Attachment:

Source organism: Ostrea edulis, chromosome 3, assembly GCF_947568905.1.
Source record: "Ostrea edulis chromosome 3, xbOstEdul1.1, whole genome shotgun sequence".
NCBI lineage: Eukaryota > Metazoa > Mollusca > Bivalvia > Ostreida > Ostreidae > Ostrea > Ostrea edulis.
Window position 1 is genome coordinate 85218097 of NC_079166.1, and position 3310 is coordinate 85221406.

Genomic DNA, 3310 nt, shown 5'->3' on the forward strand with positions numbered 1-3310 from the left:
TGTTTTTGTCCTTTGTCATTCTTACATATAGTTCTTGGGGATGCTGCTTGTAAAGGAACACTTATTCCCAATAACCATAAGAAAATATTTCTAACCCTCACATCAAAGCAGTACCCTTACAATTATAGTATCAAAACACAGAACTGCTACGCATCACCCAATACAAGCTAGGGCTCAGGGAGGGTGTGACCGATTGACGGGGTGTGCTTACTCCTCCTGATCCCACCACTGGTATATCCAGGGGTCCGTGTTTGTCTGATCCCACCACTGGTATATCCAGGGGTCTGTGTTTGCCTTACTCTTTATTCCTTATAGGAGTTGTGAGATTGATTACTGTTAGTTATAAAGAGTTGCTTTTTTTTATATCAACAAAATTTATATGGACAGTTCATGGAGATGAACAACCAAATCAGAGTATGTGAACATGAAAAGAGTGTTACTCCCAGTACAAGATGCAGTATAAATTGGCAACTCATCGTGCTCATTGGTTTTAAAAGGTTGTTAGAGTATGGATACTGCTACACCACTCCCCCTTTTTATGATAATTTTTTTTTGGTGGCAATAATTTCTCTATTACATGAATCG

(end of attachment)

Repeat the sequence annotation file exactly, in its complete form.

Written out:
Source organism: Ostrea edulis, chromosome 3, assembly GCF_947568905.1.
Source record: "Ostrea edulis chromosome 3, xbOstEdul1.1, whole genome shotgun sequence".
NCBI lineage: Eukaryota > Metazoa > Mollusca > Bivalvia > Ostreida > Ostreidae > Ostrea > Ostrea edulis.
Window position 1 is genome coordinate 85218097 of NC_079166.1, and position 3310 is coordinate 85221406.

Genomic DNA, 3310 nt, shown 5'->3' on the forward strand with positions numbered 1-3310 from the left:
TGTTTTTGTCCTTTGTCATTCTTACATATAGTTCTTGGGGATGCTGCTTGTAAAGGAACACTTATTCCCAATAACCATAAGAAAATATTTCTAACCCTCACATCAAAGCAGTACCCTTACAATTATAGTATCAAAACACAGAACTGCTACGCATCACCCAATACAAGCTAGGGCTCAGGGAGGGTGTGACCGATTGACGGGGTGTGCTTACTCCTCCTGATCCCACCACTGGTATATCCAGGGGTCCGTGTTTGTCTGATCCCACCACTGGTATATCCAGGGGTCTGTGTTTGCCTTACTCTTTATTCCTTATAGGAGTTGTGAGATTGATTACTGTTAGTTATAAAGAGTTGCTTTTTTTTATATCAACAAAATTTATATGGACAGTTCATGGAGATGAACAACCAAATCAGAGTATGTGAACATGAAAAGAGTGTTACTCCCAGTACAAGATGCAGTATAAATTGGCAACTCATCGTGCTCATTGGTTTTAAAAGGTTGTTAGAGTATGGATACTGCTACACCACTCCCCCTTTTTATGATAATTTTTTTTTGGTGGCAATAATTTCTCTATTACATGAATCG